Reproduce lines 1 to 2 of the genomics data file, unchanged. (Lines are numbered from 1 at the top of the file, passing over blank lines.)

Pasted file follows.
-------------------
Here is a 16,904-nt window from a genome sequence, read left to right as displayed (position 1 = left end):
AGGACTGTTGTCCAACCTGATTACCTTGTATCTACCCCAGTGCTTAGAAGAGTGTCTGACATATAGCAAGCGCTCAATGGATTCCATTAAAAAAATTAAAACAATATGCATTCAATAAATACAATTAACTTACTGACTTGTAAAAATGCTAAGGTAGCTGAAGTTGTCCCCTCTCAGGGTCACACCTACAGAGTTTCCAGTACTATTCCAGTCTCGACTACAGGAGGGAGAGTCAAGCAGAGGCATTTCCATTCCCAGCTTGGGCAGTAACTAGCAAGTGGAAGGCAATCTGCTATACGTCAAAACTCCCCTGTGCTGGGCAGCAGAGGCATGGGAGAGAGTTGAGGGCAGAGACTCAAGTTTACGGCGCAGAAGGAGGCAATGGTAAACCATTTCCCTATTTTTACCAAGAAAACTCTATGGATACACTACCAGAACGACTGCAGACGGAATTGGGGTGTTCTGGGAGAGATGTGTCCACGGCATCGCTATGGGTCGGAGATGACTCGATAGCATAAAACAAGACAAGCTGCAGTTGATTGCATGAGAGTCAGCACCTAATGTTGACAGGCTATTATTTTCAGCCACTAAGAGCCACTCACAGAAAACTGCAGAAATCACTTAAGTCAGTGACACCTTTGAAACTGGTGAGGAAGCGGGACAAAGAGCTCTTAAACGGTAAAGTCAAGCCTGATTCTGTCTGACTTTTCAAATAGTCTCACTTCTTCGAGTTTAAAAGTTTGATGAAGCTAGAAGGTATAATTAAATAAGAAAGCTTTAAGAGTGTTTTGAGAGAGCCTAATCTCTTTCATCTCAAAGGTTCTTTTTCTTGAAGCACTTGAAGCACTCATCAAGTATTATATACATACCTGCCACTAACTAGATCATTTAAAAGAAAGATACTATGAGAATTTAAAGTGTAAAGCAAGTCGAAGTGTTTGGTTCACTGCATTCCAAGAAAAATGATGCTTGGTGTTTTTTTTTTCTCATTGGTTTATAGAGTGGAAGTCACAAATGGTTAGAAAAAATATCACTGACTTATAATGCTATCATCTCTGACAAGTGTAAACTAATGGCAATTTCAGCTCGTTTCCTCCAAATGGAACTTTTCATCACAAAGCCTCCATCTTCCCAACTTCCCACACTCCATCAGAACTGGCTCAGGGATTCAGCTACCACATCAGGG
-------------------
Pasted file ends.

Here is a 16,904-nt window from a genome sequence, read left to right as displayed (position 1 = left end):
AGGACTGTTGTCCAACCTGATTACCTTGTATCTACCCCAGTGCTTAGAAGAGTGTCTGACATATAGCAAGCGCTCAATGGATTCCATTAAAAAAATTAAAACAATATGCATTCAATAAATACAATTAACTTACTGACTTGTAAAAATGCTAAGGTAGCTGAAGTTGTCCCCTCTCAGGGTCACACCTACAGAGTTTCCAGTACTATTCCAGTCTCGACTACAGGAGGGAGAGTCAAGCAGAGGCATTTCCATTCCCAGCTTGGGCAGTAACTAGCAAGTGGAAGGCAATCTGCTATACGTCAAAACTCCCCTGTGCTGGGCAGCAGAGGCATGGGAGAGAGTTGAGGGCAGAGACTCAAGTTTACGGCGCAGAAGGAGGCAATGGTAAACCATTTCCCTATTTTTACCAAGAAAACTCTATGGATACACTACCAGAACGACTGCAGACGGAATTGGGGTGTTCTGGGAGAGATGTGTCCACGGCATCGCTATGGGTCGGAGATGACTCGATAGCATAAAACAAGACAAGCTGCAGTTGATTGCATGAGAGTCAGCACCTAATGTTGACAGGCTATTATTTTCAGCCACTAAGAGCCACTCACAGAAAACTGCAGAAATCACTTAAGTCAGTGACACCTTTGAAACTGGTGAGGAAGCGGGACAAAGAGCTCTTAAACGGTAAAGTCAAGCCTGATTCTGTCTGACTTTTCAAATAGTCTCACTTCTTCGAGTTTAAAAGTTTGATGAAGCTAGAAGGTATAATTAAATAAGAAAGCTTTAAGAGTGTTTTGAGAGAGCCTAATCTCTTTCATCTCAAAGGTTCTTTTTCTTGAAGCACTTGAAGCACTCATCAAGTATTATATACATACCTGCCACTAACTAGATCATTTAAAAGAAAGATACTATGAGAATTTAAAGTGTAAAGCAAGTCGAAGTGTTTGGTTCACTGCATTCCAAGAAAAATGATGCTTGGTGTTTTTTTTTTCTCATTGGTTTATAGAGTGGAAGTCACAAATGGTTAGAAAAAATATCACTGACTTATAATGCTATCATCTCTGACAAGTGTAAACTAATGGCAATTTCAGCTCGTTTCCTCCAAATGGAACTTTTCATCACAAAGCCTCCATCTTCCCAACTTCCCACACTCCATCAGAACTGGCTCAGGGATTCAGCTACCACATCAGGG